This article has links to products and services we love, which we may make commission from.
Why the sudden switch from tanning on beaches to cleaning up beaches, Gemma? Good question! Recently, Scotland’s top content creators grouped together to take part in the first cross-network (bloggers, vloggers, IGers) campaign, #shoreyoucare, and it is making waves. Since the educational event and beach clean, I’ve spent the last month researching the best zero waste products used in everyday life from bags to brushes.
This guide will detail how to go plastic-free, reducing our single-use plastic purchases by switching to more environmentally friendly products. This is not a preachy post, going completely plastic-free is impossible and I will highlight the problems caused by businesses and government but the #shoreyoucare event has opened my eyes and hopefully, this article will show you a few changes you can make too.
Rab and Stephen, The Kilted Coaches, getting their hands dirty (in style)
Use of Plastic in Daily Lives
From breakfast through to bedtime we are accustomed to using plastic in our daily lives.
Small changes can make a big difference and the biggest focus is on avoiding single-use plastic products.
The key is being organised and prepared. Admittedly, any attempt to go plastic-free in the past was down to me selfishly benefiting from cheaper products or spill-free travel.
Here are some ideas for switching from plastic to plastic-free products.
Zero Waste Products
Disclaimer: I am part of the ‘progress, not perfection’ clan. I do understand that there will be readers who are militant and I applaud you but negative comments are not helpful – patience is key.
This is an organic (boom boom) process, a lifestyle change which takes time and mistakes. I am in no way advising readers to throw out all of their plastic on June 30th! Just consider the small changes as your plastic items run out/come to end of life.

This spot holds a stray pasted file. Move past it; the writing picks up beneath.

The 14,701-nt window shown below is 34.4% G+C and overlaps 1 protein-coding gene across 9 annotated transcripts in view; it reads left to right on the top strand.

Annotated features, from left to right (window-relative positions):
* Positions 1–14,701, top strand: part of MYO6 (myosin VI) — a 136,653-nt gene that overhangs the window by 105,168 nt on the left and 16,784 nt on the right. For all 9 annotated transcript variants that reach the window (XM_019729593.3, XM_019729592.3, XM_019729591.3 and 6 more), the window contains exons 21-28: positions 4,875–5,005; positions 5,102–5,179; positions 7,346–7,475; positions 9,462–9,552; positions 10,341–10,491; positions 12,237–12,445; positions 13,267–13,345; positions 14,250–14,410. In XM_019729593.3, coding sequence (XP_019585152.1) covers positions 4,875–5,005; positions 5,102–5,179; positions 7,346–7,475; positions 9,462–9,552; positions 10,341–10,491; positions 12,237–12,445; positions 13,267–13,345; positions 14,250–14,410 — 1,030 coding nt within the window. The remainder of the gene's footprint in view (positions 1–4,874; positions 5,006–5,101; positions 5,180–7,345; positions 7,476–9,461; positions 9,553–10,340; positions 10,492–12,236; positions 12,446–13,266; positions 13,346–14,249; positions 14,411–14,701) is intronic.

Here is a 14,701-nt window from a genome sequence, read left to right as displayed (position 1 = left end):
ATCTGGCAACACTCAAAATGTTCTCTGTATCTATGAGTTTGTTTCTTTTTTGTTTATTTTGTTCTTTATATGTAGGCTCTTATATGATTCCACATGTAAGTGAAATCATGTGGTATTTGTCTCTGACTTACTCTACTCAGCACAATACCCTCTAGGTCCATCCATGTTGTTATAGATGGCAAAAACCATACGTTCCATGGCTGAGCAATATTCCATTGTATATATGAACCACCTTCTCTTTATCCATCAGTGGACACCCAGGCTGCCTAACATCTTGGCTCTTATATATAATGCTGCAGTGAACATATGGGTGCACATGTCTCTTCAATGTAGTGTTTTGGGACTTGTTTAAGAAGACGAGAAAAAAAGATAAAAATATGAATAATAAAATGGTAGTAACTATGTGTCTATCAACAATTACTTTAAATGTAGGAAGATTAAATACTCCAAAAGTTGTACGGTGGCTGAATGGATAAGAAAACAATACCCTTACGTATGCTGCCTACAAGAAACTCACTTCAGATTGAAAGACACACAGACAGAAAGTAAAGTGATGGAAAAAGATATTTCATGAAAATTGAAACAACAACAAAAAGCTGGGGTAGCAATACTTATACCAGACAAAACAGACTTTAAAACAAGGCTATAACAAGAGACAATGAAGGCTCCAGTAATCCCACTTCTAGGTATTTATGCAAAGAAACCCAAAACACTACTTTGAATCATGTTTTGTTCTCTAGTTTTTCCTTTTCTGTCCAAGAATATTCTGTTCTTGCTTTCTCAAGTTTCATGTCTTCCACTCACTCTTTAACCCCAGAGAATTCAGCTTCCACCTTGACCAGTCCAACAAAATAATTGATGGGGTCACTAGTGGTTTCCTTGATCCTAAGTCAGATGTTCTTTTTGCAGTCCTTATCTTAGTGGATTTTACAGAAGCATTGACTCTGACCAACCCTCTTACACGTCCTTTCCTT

Kitchen/Food + Drink on the Go
There are a few easy switches you can make in the kitchen, starting with food/drink storage.
After a night of research, I decided to go for the Tree Tribe bottle because I like the hook for attaching to my bag when hiking.
I’m happy to report that there was no plastic packaging. These reusable water bottles cut down single-use plastic bottles, you just have to remember to fill them up and take them with you. For glasses, we’ve always used old pasta/jam jars (to my Dad’s annoyance!)
Coffee drinkers, please put down the disposable cup!
The majority of paper cups are not recyclable (unless they use Vegware or similar) but there are alternatives on the market, again it’s about being prepared.
Thanks to a local zero waste Facebook group, I’ve sourced a local milk delivery who uses glass bottles and charge 85p for one.
Unfortunately, they don’t do yoghurt, we go through two cartons a week.
I’m just back from a hen weekend in Liverpool and the number of plastic straws was ridiculous – we’re talking two straws to one glass.
These babies flatten down so you can carry in your bag, took them to Liverpool on the hen weekend, brilliant!)
Other like beeswax wrap for pulling over tubs.